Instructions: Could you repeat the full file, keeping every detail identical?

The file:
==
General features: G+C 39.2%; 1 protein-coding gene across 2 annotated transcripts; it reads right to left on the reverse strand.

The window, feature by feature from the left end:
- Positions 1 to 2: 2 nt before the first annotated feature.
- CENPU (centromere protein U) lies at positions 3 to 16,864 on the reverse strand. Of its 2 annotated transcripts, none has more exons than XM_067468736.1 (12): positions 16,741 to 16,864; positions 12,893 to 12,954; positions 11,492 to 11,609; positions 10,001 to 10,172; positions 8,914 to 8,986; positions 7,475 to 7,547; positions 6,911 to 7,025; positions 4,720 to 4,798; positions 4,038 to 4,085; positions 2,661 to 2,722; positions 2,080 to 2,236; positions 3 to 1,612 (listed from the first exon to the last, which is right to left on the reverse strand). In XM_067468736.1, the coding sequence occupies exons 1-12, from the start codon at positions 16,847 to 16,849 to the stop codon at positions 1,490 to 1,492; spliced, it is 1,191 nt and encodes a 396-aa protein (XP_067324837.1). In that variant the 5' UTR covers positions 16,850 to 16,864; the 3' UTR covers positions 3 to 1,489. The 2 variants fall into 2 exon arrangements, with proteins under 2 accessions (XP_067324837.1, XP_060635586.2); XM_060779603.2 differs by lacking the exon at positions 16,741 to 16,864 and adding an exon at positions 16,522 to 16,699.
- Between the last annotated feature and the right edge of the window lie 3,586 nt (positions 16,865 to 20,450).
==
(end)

General features: G+C 39.2%; 1 protein-coding gene across 2 annotated transcripts; it reads right to left on the reverse strand.

The window, feature by feature from the left end:
- Positions 1 to 2: 2 nt before the first annotated feature.
- CENPU (centromere protein U) lies at positions 3 to 16,864 on the reverse strand. Of its 2 annotated transcripts, none has more exons than XM_067468736.1 (12): positions 16,741 to 16,864; positions 12,893 to 12,954; positions 11,492 to 11,609; positions 10,001 to 10,172; positions 8,914 to 8,986; positions 7,475 to 7,547; positions 6,911 to 7,025; positions 4,720 to 4,798; positions 4,038 to 4,085; positions 2,661 to 2,722; positions 2,080 to 2,236; positions 3 to 1,612 (listed from the first exon to the last, which is right to left on the reverse strand). In XM_067468736.1, the coding sequence occupies exons 1-12, from the start codon at positions 16,847 to 16,849 to the stop codon at positions 1,490 to 1,492; spliced, it is 1,191 nt and encodes a 396-aa protein (XP_067324837.1). In that variant the 5' UTR covers positions 16,850 to 16,864; the 3' UTR covers positions 3 to 1,489. The 2 variants fall into 2 exon arrangements, with proteins under 2 accessions (XP_067324837.1, XP_060635586.2); XM_060779603.2 differs by lacking the exon at positions 16,741 to 16,864 and adding an exon at positions 16,522 to 16,699.
- Between the last annotated feature and the right edge of the window lie 3,586 nt (positions 16,865 to 20,450).